Monday, May 14, 2018

WW2 Fallen - Silver Star hero Howie Smith, 34th Infantry Division

Captain Howard Smith led an artillery unit in the 34th Infantry Division from Algeria to Italy.
https://www.findagrave.com/memorial/6747860/howard-a.-smith
http://ww2awartobewon.com/wwii-archives/edisons-soldiers-34th-infantry-division/
Howard A. Smith, Jr. never had a chance to reach 100 years old today. Instead, he sacrificed his life for our freedom.

He was born on May 14, 1918 in New York. His parents Howard and Emily were also both born in New York. His father worked as a fireman and later was the treasurer for American Express and was the president of the Ridgewood Country Club. Howard, who went by Howie, had a younger sister and two younger brothers. He was captain and star of the football team in high school. He attended college at Princeton University and graduated in 1941 with a degree in economics.

He likely had some ROTC experience from college and became an artillery officer in the summer of 1941. He became the executive officer an artillery battery in the 168th Infantry Regiment, 34th Infantry Division. He took part in the first combat against the Germans in Algeria in November 1942 and the fighting that continued into Tunisia. He was transferred to the 168th IR Cannon Company and also was part of the Italian campaign from Salerno to Naples to Casino. He rose to the rank of Captain.

In October 1943 he earned the Silver Star ...

... for gallantry in action in October 1943 in the vicinity of Italy. When the attack of this 2nd Battalion, Infantry was stopped on low ground, observation upon enemy positions was nil except in places covered by enemy automatic weapons fire. 

In the absence of an artillery observer, Captain Smith, with utter disregard for his own safety and on his own initiative went forward and established an observation post. He exposed himself to enemy machine-gun fire to secure the much-needed observation and brought the fire of his Cannon Company to bear on the enemy position, neutralizing their fire. Later, when one platoon was making an attack upon enemy positions, Captain Smith went forward through intense enemy machine gun, small arms and mortar fire to gain better observation.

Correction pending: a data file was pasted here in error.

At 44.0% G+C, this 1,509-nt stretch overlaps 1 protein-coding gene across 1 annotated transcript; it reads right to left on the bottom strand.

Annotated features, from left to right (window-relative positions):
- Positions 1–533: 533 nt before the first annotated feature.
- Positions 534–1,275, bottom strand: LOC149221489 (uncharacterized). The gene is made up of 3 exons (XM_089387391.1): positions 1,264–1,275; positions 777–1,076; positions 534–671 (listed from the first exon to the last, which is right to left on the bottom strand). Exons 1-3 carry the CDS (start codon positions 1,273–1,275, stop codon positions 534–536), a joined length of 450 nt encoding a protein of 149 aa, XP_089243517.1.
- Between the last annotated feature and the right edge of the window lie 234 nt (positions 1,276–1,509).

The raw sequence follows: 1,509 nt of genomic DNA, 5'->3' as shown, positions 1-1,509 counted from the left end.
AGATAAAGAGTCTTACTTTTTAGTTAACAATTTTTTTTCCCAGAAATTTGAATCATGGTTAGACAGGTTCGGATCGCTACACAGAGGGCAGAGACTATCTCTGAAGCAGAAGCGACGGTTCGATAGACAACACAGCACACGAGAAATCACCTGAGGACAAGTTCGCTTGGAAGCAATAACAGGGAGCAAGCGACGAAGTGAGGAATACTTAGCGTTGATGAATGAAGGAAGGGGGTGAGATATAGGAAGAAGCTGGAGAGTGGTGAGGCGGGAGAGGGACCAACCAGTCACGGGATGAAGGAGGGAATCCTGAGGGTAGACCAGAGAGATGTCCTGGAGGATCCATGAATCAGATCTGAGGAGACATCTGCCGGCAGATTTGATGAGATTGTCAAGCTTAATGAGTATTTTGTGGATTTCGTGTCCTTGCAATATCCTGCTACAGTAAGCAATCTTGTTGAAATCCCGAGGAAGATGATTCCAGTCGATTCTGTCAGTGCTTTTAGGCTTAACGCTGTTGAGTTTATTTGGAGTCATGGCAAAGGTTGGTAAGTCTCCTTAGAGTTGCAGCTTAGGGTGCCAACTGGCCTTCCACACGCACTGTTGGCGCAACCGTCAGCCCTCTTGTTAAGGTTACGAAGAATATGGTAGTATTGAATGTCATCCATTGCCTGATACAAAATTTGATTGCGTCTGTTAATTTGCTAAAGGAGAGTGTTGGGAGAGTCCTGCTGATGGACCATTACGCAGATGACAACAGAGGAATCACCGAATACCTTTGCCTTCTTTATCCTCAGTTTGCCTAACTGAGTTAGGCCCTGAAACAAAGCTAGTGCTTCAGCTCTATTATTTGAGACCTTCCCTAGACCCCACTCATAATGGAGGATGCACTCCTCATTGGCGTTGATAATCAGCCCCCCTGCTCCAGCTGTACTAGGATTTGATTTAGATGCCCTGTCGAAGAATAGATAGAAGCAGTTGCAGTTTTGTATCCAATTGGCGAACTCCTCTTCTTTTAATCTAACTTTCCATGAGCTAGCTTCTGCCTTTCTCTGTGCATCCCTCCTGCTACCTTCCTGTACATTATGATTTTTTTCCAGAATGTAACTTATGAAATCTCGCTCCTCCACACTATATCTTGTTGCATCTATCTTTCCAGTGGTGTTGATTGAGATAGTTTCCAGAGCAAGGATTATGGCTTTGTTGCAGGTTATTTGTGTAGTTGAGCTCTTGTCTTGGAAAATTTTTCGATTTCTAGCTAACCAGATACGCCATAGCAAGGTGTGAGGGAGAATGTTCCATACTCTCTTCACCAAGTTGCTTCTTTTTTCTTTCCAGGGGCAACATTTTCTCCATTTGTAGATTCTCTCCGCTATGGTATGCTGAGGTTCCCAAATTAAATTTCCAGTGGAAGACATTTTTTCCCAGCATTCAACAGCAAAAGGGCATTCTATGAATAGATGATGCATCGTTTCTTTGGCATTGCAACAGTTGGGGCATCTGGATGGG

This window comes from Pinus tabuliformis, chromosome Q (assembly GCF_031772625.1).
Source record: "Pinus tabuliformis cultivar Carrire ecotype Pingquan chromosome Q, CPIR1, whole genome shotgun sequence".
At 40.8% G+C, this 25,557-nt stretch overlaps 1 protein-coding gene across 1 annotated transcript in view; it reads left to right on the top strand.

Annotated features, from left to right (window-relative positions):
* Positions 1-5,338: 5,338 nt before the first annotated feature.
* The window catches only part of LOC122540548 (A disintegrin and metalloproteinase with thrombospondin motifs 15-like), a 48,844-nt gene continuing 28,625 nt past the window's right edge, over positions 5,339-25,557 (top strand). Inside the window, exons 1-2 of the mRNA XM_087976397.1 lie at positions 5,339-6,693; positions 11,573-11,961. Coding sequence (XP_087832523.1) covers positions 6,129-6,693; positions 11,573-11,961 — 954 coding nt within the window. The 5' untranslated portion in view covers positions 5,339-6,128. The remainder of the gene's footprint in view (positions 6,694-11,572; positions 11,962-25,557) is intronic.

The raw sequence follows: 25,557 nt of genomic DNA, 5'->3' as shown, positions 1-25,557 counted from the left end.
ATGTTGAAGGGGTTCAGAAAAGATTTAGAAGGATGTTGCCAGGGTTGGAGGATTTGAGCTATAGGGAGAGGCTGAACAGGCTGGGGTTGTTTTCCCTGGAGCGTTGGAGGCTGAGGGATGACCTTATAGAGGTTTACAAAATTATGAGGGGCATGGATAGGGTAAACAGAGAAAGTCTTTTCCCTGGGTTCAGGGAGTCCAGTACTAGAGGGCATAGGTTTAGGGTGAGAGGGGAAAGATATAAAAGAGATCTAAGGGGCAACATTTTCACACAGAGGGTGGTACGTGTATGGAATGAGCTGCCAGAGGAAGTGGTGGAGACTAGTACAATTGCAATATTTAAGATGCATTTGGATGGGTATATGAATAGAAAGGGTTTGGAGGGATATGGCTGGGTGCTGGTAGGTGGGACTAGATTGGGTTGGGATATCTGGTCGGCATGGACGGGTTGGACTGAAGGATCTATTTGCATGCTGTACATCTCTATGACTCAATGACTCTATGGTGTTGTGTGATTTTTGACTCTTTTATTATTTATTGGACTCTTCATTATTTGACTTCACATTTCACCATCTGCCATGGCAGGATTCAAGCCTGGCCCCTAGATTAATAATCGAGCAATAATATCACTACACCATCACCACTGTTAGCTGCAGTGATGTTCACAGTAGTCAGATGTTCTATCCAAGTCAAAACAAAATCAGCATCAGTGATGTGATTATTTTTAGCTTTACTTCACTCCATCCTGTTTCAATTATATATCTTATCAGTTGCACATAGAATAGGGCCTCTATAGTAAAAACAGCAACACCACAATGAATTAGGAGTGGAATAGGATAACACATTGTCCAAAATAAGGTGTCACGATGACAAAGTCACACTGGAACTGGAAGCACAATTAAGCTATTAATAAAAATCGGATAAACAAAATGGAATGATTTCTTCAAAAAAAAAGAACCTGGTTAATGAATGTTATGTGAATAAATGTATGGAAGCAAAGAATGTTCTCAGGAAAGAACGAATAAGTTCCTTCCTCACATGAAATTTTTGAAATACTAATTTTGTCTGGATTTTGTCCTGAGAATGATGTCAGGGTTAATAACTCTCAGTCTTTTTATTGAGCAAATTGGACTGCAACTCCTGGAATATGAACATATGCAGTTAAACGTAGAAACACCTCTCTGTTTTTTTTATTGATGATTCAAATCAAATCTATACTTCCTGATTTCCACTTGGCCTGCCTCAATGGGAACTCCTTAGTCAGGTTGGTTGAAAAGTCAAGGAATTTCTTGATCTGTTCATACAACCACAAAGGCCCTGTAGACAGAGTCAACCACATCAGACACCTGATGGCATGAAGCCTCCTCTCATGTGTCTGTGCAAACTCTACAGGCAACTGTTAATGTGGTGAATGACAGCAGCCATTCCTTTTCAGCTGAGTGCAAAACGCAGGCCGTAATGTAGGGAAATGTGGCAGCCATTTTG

By doing this, he was able to locate several enemy machine gun emplacements, direct the fire of his Cannon Company on them and destroy them. Captain Smith's initiative, courage and devotion to duty were exemplary and are a credit to the Armed Forces of the United States.

On November 1, 1943, while his unit was engaging the enemy at Prata, Captain Smith left his command post to establish an observation post and was killed by a bomb fragment during an air raid.

His grave is at Maryrest Cemetery in Mahwah, New Jersey

Thank you Howard for your sacrifice. Let's Earn It for Howard.

Last year on this date I profiled King Gunther, who was among over 1,300 men killed by a German cruise missile that sunk the HMT Rohna. This is a story few people have read even though it claimed more lives than the sinking of the USS Arizona. You can read about King here.

On behalf of the fallen, if you would like to see more people become aware of this project to honor the WW2 fallen, be sure to share with others on Twitter, Facebook, etc. Thanks for your interest!

I created this video to explain why I started this project: https://www.youtube.com/watch?v=vXt8QA481lY.

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WW2 Fallen 100 is supported by

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“Where Every Day is Memorial Day”

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